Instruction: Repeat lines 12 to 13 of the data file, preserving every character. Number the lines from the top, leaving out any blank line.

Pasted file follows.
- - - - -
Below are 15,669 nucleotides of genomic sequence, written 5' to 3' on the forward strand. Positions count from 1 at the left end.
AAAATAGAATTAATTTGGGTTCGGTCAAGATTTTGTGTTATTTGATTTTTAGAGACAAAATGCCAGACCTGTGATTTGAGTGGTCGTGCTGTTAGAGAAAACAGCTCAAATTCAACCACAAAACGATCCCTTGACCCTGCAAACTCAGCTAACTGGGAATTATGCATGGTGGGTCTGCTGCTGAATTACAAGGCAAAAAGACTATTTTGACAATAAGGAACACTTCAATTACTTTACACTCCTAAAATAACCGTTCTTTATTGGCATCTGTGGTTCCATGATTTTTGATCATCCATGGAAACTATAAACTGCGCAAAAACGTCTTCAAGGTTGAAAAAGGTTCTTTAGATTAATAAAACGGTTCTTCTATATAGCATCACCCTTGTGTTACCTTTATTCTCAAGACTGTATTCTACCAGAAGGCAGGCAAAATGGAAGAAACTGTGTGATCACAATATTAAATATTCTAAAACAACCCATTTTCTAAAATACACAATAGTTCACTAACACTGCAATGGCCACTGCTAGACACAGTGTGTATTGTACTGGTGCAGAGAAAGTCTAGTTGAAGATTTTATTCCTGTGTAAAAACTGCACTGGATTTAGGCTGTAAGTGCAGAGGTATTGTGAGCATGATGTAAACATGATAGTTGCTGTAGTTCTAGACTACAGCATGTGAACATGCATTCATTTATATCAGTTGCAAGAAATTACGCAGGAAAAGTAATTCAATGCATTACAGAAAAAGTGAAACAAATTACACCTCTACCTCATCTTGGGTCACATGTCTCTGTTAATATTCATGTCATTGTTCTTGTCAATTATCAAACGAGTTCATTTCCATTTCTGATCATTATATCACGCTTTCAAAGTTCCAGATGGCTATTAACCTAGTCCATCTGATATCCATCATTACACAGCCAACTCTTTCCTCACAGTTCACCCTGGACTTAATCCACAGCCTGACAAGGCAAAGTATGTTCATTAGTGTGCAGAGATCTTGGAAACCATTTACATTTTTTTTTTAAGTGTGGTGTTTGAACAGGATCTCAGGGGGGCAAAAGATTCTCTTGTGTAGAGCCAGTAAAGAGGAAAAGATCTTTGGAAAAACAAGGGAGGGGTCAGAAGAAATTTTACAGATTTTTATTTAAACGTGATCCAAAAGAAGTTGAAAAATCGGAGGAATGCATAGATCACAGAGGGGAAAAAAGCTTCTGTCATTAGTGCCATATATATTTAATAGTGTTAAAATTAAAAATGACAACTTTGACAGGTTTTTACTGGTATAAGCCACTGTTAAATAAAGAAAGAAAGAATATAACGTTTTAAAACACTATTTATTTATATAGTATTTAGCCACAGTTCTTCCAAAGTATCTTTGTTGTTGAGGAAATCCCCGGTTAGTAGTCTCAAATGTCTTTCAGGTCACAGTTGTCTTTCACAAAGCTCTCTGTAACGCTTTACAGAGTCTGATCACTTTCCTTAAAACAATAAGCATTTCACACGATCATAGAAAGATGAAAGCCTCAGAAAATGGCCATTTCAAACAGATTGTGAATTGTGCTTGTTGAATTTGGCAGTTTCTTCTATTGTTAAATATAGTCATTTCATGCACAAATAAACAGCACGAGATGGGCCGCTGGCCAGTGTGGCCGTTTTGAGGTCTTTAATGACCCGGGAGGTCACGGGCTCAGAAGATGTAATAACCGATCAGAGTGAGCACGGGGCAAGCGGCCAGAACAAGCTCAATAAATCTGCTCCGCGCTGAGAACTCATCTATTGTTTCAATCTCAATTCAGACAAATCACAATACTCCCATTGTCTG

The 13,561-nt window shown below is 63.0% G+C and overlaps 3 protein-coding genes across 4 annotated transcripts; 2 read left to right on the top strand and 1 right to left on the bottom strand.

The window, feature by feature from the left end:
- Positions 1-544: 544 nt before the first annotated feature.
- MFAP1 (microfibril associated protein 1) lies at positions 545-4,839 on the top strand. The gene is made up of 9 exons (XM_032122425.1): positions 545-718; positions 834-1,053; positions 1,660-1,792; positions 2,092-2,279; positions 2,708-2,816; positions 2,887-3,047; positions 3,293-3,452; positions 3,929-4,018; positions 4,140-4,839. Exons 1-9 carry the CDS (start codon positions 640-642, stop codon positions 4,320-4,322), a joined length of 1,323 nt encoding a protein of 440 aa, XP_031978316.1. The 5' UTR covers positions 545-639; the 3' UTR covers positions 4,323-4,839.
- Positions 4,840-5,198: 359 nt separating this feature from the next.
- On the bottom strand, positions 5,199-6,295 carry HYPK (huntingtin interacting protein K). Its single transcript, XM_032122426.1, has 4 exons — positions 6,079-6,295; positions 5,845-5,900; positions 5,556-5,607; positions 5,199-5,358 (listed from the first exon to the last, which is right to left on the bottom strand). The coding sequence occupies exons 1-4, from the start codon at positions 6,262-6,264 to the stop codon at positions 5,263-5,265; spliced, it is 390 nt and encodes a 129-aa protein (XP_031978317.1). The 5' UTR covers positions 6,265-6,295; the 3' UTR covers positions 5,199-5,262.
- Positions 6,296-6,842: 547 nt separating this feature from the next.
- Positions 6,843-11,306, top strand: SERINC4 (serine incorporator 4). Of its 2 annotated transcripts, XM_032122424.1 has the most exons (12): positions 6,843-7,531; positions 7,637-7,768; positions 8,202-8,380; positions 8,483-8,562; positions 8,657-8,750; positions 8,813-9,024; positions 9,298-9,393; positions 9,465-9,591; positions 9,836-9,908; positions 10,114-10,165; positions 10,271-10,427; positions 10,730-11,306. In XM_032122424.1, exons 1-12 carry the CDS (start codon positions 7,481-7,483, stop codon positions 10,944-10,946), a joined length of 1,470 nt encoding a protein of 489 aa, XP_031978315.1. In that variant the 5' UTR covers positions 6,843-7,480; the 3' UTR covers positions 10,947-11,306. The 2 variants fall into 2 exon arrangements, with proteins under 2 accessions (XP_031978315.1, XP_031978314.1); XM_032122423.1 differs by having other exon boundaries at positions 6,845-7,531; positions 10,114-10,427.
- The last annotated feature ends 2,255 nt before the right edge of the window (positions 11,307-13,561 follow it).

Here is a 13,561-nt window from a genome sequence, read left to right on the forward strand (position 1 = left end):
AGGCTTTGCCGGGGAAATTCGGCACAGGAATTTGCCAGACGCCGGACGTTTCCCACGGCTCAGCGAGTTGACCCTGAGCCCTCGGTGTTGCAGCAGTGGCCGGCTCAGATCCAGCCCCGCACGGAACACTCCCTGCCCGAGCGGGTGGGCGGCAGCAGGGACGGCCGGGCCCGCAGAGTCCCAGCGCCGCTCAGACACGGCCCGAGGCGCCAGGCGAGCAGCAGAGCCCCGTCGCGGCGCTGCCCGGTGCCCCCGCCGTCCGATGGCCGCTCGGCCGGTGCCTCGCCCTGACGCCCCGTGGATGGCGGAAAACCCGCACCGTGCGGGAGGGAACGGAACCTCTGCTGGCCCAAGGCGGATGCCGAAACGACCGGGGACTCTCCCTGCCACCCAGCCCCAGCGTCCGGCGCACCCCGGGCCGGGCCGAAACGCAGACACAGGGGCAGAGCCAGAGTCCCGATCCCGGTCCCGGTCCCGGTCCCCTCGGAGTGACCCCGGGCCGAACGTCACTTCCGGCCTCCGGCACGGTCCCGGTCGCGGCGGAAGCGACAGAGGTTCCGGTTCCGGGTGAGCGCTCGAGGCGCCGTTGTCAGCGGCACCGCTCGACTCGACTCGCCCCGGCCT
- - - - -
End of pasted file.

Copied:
Here is a 13,561-nt window from a genome sequence, read left to right on the forward strand (position 1 = left end):
AGGCTTTGCCGGGGAAATTCGGCACAGGAATTTGCCAGACGCCGGACGTTTCCCACGGCTCAGCGAGTTGACCCTGAGCCCTCGGTGTTGCAGCAGTGGCCGGCTCAGATCCAGCCCCGCACGGAACACTCCCTGCCCGAGCGGGTGGGCGGCAGCAGGGACGGCCGGGCCCGCAGAGTCCCAGCGCCGCTCAGACACGGCCCGAGGCGCCAGGCGAGCAGCAGAGCCCCGTCGCGGCGCTGCCCGGTGCCCCCGCCGTCCGATGGCCGCTCGGCCGGTGCCTCGCCCTGACGCCCCGTGGATGGCGGAAAACCCGCACCGTGCGGGAGGGAACGGAACCTCTGCTGGCCCAAGGCGGATGCCGAAACGACCGGGGACTCTCCCTGCCACCCAGCCCCAGCGTCCGGCGCACCCCGGGCCGGGCCGAAACGCAGACACAGGGGCAGAGCCAGAGTCCCGATCCCGGTCCCGGTCCCGGTCCCCTCGGAGTGACCCCGGGCCGAACGTCACTTCCGGCCTCCGGCACGGTCCCGGTCGCGGCGGAAGCGACAGAGGTTCCGGTTCCGGGTGAGCGCTCGAGGCGCCGTTGTCAGCGGCACCGCTCGACTCGACTCGCCCCGGCCT